Groups agree to $23.5M land purchase |

Groups agree to $23.5M land purchase

The fate of Waddle Ranch has been decided with the announcement that two conservation groups have agreed to buy the 1,462 acres in Martis Valley for a total price of $23.5 million.

The Trust for Public Land and Truckee Donner Land Trust must raise $2 million more by Oct. 31 to complete the purchase of the former cattle ranch that was the subject of a fierce battle over proposed development.

If successful, the acquisition “will be a 21st century conservation victory,” said Executive Director Perry Norris of the Truckee Donner Land Trust while walking the land Thursday morning.

Martis Valley was slated for five golf courses and as many as 6,000 condominiums and townhomes as approved in the Martis Valley Community Plan. The likely acquisition of Waddle Ranch, 1,462 acres of land located north of Highway 267, will set an important precedent for land conservation in Martis Valley because of the lawsuits filed the last few years over future development of the area, said David Sutton, director of The Trust for Public Land Sierra Nevada program.

The land trust is negotiating with the Pritzker family of the Hyatt hotel chain, who have owned the parcel for more than 40 years.

Both land trusts have signed an agreement to purchase Waddle Ranch. The groups have launched a private capital campaign to raise the $2.5 million in additional funds needed to meet the negotiated selling price.

A private foundation has jump-started the fundraising drive with a gift of $500,000.

The Truckee Tahoe Airport District already contributed $2 million to the land trust last November, an amount equaled by a Sierra Nevada Cascade Conservation grant, to assist with the purchase of the property. The undeveloped parcel is of interest to the airport board because of its proximity to the existing airport runway, said Dave Gotschall, airport general manager last November.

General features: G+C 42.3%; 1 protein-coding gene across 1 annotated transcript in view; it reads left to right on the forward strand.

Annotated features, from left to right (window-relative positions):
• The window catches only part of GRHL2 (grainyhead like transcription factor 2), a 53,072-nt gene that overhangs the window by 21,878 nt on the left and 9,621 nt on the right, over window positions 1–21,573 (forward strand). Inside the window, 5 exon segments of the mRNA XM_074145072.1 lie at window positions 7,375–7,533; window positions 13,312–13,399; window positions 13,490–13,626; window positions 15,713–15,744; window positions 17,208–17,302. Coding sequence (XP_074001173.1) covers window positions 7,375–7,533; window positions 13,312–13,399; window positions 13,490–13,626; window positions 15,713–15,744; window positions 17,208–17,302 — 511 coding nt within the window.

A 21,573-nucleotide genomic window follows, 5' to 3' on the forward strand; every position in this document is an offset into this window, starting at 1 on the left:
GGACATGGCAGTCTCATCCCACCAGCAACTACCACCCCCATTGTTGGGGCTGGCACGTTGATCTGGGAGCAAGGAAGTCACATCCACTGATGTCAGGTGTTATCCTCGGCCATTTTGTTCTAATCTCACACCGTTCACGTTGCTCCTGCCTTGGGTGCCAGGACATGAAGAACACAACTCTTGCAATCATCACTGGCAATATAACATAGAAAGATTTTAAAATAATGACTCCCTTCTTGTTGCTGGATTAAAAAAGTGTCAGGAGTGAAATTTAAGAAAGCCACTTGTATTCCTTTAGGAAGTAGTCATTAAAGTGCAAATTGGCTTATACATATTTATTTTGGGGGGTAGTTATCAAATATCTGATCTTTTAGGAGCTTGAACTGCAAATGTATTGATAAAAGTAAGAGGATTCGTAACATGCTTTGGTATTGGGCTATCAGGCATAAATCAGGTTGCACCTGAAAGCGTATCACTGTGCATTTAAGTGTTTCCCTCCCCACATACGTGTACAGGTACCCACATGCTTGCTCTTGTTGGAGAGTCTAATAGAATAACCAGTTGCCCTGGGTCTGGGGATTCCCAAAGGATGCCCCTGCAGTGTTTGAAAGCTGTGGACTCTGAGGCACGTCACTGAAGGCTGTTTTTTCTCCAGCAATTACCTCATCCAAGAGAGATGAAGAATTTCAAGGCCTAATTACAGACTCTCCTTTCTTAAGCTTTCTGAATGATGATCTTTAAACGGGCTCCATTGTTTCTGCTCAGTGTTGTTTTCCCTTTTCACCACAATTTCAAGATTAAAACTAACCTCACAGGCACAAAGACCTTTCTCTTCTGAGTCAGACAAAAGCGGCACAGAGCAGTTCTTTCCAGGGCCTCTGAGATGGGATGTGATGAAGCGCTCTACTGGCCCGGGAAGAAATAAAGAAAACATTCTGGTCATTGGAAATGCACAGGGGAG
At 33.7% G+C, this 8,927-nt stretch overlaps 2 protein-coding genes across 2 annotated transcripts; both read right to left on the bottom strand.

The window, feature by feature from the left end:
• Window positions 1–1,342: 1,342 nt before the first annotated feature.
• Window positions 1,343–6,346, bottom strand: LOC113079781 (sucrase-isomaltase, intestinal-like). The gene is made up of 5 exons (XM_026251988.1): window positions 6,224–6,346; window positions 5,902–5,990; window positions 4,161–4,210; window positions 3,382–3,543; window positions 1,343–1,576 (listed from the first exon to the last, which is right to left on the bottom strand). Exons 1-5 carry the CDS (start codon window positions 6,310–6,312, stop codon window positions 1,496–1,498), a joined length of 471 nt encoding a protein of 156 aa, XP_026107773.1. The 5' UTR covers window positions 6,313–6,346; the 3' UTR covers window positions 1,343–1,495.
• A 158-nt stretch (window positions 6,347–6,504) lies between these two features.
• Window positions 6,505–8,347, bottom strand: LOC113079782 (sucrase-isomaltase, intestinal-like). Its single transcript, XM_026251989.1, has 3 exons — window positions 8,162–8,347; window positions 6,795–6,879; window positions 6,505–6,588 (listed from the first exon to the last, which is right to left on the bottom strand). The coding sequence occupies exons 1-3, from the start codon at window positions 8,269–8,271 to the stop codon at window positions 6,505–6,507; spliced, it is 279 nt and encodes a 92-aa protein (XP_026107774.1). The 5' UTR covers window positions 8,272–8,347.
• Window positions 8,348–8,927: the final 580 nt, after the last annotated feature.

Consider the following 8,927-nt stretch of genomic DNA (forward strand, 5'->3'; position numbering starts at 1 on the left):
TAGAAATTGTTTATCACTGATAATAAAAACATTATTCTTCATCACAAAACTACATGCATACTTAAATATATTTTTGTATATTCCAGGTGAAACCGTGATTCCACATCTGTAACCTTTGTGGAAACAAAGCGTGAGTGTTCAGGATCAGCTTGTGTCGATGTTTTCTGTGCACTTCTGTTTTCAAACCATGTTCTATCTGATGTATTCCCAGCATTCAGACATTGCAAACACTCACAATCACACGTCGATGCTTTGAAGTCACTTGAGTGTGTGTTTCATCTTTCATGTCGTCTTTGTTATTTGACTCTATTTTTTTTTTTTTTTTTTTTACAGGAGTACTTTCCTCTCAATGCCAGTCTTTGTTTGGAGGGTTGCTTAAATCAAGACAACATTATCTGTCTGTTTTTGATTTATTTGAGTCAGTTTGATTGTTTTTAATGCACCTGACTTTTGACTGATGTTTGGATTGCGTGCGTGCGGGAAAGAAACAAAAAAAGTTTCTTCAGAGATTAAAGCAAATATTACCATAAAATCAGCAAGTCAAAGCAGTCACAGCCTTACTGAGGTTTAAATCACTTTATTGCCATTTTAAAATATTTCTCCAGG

With the acquisition of Waddle Ranch, “everyone is on board,” Sutton said. “It’s a phrase used way too much – ‘It’s a win-win situation.'”

Open space is a kind of enrichment we assume will just continue, said Joanne Roubique, Truckee district ranger. She described the pending purchase of Waddle Ranch as one example of a forward-thinking approach to conservation.

Waddle Ranch is important to protect because of its wildlife and natural habitats, said Sara Taddo, the land trust’s land conservation director. The forest on the property is healthy, comparable to that of Tahoe National Forest. The east fork of Martis Creek runs through the flatlands of the valley year-round, Taddo said. Only “pirate mountain biking trails” – illegal trails – and a two-mile unpaved road that ends at Dry Lake exists on the parcel, she added.

Mallards, Canada geese and mergansers flocked to the shores of Dry Lake on Thursday morning. Taddo said cougars, black bears and deer also migrate through the area. Protection of Waddle Ranch will contribute to the creation of a 10-mile open space corridor for wildlife migration.

Last fall, Norris said he saw a bald eagle nesting in one of the Jeffrey pine trees.

While there are no official plans yet, Norris said the land trust will assume responsibility for the construction and maintenance of trails in Waddle Ranch to assure public access. The land trust will manage the land to create miles of cross-country ski trails and hiking and biking trails with access to the Tahoe National Forest, Martis Creek Lake National Recreation Area and the Mount Rose Wilderness Area.

Truckee Tahoe Airport District will hold the land title in its name; however, the land trust will hold a conservation easement on the property.

If protected, Waddle Ranch will be an example on how the development community and the conservation community can solve problems in the future, Sutton said.

“In the end, if you want to save Martis Valley, you have to buy it,” Norris said.

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